The relation between units and production methods.
"How many?" Is always one of the questions we ask when discussing a new project. We understand that this is a difficult question to answer, nobody can look into the future. Yet the answer to this question is crucial to the design process; in this blog we explain why!
The start of the design process
When we meet a new client, it is important to get to know each other first. What does the client need? How do both parties prefer to work? What is expected from us? Important questions to ask. When there is a match, we can then talk about the problem definition and the product to be designed.
The problem could be anything. For example, an existing product no longer matches the target group or the product is too expensive. Or a new product should be designed to solve a problem for the target group. Based on the problem definition, a set of requirements can determined which the new design will have to meet. An important question that we always ask: how many units do you expect to sell? A difficult question to answer at this stage of the design process, but this number largely determines the success of the design.
The relationship between units and production methods
The amount of units determines what the product will look like and how much it will cost. For example, when a product is made 100 times, other production methods are interesting than when it is produced 100,000 times.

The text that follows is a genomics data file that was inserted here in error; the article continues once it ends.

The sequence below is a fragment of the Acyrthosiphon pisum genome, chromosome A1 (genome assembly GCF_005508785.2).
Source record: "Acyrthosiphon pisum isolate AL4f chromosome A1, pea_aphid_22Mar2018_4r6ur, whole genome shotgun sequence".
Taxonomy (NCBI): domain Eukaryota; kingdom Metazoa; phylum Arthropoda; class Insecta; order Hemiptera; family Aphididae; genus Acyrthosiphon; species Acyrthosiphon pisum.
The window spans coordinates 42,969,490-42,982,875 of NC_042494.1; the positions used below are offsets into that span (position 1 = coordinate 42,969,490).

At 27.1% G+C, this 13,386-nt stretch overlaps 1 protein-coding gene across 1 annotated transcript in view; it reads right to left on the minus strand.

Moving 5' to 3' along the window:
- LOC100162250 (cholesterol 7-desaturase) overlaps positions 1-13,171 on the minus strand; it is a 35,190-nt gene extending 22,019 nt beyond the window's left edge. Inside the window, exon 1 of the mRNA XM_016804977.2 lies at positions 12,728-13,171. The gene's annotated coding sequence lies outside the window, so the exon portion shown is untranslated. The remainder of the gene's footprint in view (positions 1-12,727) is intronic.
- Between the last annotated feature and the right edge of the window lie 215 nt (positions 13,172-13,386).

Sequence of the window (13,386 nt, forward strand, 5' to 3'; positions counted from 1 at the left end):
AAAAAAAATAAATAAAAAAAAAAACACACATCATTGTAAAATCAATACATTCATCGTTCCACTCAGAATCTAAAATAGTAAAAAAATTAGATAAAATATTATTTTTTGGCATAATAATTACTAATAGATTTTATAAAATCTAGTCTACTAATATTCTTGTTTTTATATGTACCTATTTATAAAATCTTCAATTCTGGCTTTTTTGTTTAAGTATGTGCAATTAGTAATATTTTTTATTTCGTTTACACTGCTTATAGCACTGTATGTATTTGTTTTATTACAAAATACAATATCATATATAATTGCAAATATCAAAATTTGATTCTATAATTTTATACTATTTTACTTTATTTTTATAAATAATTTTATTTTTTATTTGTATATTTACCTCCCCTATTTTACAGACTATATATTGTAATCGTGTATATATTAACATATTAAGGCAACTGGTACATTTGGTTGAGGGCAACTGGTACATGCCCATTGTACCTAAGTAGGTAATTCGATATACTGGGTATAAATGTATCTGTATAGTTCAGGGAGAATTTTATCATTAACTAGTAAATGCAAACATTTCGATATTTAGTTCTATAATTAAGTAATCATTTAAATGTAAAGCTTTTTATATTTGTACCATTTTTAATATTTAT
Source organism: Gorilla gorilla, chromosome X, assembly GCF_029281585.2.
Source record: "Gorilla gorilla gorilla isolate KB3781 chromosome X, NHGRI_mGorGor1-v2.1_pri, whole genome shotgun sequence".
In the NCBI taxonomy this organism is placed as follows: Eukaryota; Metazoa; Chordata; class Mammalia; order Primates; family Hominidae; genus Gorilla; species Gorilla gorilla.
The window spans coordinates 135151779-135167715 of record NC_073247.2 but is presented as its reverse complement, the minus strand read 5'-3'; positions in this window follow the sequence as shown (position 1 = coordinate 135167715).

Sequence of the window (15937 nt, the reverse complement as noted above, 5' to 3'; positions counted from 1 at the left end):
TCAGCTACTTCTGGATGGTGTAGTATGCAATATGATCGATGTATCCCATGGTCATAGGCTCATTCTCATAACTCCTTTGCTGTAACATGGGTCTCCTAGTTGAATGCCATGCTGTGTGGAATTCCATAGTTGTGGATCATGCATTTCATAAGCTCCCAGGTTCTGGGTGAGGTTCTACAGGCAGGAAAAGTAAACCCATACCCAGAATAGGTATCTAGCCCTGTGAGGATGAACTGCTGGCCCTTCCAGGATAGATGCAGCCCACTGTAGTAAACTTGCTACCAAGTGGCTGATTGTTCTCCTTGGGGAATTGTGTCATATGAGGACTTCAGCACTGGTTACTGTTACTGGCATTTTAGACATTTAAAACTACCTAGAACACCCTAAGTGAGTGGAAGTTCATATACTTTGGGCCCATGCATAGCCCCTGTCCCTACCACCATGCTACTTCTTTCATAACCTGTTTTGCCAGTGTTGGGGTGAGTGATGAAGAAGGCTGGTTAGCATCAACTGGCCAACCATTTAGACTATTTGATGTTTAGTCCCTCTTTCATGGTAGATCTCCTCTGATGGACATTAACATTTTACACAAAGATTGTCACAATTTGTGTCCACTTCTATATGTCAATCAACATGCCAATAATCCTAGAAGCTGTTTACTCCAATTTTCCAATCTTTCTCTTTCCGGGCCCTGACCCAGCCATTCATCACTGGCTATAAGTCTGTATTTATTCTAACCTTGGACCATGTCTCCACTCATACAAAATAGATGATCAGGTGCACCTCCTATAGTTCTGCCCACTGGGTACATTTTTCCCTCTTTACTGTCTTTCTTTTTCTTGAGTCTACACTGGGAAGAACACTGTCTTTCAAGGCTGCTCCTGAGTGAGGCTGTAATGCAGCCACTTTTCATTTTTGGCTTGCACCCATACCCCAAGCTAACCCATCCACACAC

It’s more efficient to cut a plate with 100 units, whilst it is smarter and cheaper to use punching with 10,000 units. Casting is also suddenly interesting with these higher unit orders, and also adds the advantage that as a designer you have more freedom of design.
Production methods that require dies or molds, such as injection molding or extrusion, involve high start-up costs. However, these production processes often offer lower costs per part, proving to be more suitable for large runs.
In addition, a wrong forecast can also cause the production price to be too high in relation to the selling price. When a product is designed for 100 units, but it is subsequently produced 10,000 times, the costs are considerably higher than if the design was calculated on these numbers. As a result, little or no profit is made.
It is therefore smart to study and estimate the production quantity carefully at the start of the development of a product. Even if you already have a successful product, it is never wrong to take a look at the production methods you use. It could just happen that a new or modified design will improve the quality and cost of your product.
At Fabrique Invent we are continuously working on finding the right production methods for the right numbers. Both for new products to be developed and for existing products. Need help determining your market and unit size? Please do not hesitate to contact us for advice.
This article was written by Niels Schouten. Niels is an industrial designer, movement technologist and also director at Fabrique Invent.